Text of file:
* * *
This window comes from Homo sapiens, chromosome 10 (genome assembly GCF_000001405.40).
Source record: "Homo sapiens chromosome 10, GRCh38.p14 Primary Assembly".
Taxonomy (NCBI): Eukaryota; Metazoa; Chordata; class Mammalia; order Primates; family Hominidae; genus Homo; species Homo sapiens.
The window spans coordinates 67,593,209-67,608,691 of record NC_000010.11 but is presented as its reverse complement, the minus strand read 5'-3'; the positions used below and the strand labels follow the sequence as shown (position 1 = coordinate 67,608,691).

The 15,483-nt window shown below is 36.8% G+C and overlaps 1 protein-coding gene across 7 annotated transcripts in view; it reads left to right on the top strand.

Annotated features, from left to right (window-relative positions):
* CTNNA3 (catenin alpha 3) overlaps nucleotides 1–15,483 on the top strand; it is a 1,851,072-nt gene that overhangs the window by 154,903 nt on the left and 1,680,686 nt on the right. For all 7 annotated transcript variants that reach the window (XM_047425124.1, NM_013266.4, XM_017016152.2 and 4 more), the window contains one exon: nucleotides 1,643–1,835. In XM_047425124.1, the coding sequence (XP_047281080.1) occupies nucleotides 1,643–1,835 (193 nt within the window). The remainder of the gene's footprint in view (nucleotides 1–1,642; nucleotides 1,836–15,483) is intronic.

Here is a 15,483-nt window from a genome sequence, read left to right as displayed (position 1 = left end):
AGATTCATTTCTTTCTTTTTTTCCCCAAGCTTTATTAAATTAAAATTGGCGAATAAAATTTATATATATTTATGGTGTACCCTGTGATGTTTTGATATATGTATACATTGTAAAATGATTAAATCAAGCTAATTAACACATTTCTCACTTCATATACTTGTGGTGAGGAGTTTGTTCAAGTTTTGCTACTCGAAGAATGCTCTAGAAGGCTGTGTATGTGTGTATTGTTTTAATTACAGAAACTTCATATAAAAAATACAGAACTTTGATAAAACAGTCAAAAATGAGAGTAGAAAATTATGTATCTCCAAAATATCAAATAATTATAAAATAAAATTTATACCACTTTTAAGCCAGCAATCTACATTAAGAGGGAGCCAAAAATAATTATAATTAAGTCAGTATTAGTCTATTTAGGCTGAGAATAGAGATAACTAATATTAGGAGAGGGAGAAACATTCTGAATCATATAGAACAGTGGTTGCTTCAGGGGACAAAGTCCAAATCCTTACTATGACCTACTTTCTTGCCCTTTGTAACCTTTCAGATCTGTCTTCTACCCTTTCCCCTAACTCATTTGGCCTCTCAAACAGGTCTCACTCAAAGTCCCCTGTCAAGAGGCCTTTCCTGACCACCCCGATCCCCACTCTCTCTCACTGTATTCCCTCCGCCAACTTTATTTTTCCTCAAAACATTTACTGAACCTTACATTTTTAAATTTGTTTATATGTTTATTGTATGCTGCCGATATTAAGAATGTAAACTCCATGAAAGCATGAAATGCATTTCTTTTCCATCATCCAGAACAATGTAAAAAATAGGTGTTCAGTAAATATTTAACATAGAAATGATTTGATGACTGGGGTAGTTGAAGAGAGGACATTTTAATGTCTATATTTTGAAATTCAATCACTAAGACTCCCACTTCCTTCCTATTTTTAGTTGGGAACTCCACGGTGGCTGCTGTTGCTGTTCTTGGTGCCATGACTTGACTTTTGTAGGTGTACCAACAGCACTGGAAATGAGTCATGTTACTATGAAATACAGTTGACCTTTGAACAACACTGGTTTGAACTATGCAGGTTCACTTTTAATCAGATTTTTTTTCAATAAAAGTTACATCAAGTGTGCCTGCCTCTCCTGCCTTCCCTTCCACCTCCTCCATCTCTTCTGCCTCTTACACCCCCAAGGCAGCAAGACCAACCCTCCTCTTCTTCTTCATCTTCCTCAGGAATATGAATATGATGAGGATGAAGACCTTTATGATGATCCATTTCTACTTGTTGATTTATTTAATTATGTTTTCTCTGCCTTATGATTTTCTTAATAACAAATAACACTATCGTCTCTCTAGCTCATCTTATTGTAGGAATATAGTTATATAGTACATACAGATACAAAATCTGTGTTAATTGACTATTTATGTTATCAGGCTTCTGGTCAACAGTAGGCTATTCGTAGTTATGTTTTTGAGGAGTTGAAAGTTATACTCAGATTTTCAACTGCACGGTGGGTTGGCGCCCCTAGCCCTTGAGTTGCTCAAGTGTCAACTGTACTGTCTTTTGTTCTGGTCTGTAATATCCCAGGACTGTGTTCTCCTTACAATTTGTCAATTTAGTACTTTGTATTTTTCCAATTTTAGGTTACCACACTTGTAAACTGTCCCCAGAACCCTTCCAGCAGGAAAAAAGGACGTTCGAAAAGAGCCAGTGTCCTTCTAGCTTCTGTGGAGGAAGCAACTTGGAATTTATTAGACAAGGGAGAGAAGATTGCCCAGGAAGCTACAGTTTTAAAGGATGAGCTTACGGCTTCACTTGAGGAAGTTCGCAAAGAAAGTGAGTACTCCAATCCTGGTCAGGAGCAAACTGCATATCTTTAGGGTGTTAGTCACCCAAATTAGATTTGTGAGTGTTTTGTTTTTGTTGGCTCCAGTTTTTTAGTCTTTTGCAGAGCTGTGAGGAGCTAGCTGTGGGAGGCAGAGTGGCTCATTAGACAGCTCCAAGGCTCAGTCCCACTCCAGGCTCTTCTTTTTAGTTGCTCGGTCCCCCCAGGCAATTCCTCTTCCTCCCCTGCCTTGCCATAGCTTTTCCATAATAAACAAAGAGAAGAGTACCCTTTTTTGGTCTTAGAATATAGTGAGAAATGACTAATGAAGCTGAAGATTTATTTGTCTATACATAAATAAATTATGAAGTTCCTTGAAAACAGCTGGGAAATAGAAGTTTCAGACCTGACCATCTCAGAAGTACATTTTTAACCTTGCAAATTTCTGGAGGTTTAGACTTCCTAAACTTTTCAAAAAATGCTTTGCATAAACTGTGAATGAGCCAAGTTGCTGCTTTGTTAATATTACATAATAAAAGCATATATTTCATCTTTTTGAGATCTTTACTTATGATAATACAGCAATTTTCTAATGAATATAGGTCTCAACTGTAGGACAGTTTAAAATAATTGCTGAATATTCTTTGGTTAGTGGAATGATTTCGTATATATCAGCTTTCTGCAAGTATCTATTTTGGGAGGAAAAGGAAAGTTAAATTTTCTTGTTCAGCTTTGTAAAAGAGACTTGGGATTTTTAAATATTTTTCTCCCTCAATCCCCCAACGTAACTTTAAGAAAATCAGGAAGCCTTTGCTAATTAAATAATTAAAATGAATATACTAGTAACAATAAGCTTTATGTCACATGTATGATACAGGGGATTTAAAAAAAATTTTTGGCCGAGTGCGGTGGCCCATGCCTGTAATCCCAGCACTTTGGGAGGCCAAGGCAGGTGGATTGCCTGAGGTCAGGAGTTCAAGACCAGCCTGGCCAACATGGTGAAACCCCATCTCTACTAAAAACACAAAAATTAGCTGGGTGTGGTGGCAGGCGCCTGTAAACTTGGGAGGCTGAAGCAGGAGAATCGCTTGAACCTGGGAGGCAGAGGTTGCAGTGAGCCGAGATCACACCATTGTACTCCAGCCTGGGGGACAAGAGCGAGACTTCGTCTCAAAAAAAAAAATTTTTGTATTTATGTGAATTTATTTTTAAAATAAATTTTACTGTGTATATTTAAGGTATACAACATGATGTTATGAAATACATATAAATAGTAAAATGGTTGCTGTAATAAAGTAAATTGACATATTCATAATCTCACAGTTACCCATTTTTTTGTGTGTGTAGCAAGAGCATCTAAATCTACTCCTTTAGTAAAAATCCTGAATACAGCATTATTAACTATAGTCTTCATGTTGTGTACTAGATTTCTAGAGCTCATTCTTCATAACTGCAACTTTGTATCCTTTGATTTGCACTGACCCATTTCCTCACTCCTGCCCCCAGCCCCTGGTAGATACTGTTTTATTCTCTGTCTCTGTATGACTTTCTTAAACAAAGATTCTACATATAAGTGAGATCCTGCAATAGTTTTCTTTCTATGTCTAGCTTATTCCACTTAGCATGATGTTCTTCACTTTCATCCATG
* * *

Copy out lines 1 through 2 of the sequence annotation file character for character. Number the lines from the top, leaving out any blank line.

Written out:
This window comes from Homo sapiens, chromosome 10 (genome assembly GCF_000001405.40).
Source record: "Homo sapiens chromosome 10, GRCh38.p14 Primary Assembly".